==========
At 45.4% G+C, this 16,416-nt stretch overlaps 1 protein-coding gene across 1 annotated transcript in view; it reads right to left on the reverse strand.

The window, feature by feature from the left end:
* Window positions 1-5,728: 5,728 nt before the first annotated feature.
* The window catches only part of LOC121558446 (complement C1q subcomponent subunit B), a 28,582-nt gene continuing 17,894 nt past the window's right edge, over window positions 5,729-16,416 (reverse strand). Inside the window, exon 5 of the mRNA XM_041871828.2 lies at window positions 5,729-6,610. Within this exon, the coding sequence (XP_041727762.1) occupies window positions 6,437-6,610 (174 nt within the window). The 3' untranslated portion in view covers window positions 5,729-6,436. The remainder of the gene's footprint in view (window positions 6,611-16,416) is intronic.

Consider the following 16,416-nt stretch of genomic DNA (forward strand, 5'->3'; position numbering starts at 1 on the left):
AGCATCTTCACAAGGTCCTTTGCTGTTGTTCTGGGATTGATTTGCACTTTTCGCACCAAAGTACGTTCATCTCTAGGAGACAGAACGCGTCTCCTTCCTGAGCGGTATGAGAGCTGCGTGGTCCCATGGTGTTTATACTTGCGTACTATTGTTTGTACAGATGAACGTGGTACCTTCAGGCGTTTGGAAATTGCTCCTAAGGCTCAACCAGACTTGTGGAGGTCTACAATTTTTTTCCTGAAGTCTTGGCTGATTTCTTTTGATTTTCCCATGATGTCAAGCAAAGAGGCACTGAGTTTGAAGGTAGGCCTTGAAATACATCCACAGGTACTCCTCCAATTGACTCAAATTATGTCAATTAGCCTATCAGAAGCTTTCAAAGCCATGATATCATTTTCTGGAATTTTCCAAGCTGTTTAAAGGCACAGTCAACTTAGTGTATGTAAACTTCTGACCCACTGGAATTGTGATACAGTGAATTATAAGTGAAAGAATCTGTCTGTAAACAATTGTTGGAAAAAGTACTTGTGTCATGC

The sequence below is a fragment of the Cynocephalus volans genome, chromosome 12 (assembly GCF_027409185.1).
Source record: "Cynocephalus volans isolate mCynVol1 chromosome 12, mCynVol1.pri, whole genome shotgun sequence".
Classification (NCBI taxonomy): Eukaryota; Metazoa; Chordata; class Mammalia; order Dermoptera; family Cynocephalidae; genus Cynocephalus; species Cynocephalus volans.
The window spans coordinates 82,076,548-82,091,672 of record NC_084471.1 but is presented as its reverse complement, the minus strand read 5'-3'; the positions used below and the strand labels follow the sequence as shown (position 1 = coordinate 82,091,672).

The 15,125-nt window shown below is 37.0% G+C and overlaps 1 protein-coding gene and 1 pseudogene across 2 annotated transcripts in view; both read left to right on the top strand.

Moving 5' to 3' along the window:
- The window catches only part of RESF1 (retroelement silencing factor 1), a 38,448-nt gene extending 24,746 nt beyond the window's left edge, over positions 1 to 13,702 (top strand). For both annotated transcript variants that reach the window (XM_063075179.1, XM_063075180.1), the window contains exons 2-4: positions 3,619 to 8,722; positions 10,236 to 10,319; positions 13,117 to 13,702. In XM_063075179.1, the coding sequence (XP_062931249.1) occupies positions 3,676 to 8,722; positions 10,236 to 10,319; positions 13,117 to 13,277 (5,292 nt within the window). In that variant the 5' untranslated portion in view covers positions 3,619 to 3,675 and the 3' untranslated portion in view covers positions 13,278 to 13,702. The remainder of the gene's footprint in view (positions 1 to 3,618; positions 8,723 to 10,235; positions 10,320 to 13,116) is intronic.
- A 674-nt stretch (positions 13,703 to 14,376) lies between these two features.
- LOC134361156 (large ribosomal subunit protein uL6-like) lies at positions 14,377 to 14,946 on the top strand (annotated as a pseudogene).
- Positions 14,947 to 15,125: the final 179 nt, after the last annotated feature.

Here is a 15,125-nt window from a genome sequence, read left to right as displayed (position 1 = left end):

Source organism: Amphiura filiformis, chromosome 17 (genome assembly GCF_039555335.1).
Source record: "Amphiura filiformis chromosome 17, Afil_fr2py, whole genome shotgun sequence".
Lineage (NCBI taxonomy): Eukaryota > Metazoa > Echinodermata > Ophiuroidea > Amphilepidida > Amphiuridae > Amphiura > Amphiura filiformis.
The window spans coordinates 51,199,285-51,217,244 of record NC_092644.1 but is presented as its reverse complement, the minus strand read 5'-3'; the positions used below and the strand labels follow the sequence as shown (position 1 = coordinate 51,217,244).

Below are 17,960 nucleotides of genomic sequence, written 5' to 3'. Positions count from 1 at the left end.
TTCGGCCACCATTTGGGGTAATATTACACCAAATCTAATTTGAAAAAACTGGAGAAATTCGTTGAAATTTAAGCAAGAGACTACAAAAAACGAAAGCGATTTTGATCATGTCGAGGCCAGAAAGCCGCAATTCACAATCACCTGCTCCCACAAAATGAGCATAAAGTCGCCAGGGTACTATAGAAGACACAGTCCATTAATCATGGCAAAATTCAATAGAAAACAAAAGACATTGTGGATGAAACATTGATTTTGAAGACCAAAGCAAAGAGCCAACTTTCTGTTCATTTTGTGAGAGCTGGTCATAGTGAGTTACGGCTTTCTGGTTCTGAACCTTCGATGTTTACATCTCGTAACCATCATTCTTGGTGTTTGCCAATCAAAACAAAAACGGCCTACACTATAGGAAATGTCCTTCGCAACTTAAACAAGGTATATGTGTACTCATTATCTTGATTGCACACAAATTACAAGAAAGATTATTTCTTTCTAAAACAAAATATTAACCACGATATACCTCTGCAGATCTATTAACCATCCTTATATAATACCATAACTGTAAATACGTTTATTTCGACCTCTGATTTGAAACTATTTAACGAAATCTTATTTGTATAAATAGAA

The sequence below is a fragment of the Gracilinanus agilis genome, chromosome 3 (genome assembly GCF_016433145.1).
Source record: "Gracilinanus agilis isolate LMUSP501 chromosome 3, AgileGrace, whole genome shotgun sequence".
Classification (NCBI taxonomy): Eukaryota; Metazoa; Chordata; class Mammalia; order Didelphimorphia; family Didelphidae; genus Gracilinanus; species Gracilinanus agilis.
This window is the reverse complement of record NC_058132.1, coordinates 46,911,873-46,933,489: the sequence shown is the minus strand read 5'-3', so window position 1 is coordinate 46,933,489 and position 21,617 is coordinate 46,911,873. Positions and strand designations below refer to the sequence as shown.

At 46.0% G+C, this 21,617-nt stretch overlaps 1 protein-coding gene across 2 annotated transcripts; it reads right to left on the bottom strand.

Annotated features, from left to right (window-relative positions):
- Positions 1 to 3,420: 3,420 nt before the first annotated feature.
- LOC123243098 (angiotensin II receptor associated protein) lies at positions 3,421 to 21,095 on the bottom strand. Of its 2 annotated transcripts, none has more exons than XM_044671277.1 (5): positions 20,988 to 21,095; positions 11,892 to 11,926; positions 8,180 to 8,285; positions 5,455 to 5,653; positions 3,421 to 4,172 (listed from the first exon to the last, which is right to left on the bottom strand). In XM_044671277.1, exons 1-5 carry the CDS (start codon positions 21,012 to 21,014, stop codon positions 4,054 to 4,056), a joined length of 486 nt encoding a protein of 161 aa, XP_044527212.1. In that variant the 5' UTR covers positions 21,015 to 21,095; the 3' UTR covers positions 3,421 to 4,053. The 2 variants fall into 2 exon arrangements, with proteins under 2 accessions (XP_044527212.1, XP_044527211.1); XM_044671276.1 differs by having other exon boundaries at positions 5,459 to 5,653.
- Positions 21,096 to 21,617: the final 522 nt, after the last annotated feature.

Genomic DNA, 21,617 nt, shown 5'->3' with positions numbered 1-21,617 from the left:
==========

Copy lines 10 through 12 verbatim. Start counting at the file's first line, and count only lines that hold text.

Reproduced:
The window spans coordinates 82,076,548-82,091,672 of record NC_084471.1 but is presented as its reverse complement, the minus strand read 5'-3'; the positions used below and the strand labels follow the sequence as shown (position 1 = coordinate 82,091,672).

The 15,125-nt window shown below is 37.0% G+C and overlaps 1 protein-coding gene and 1 pseudogene across 2 annotated transcripts in view; both read left to right on the top strand.

Moving 5' to 3' along the window: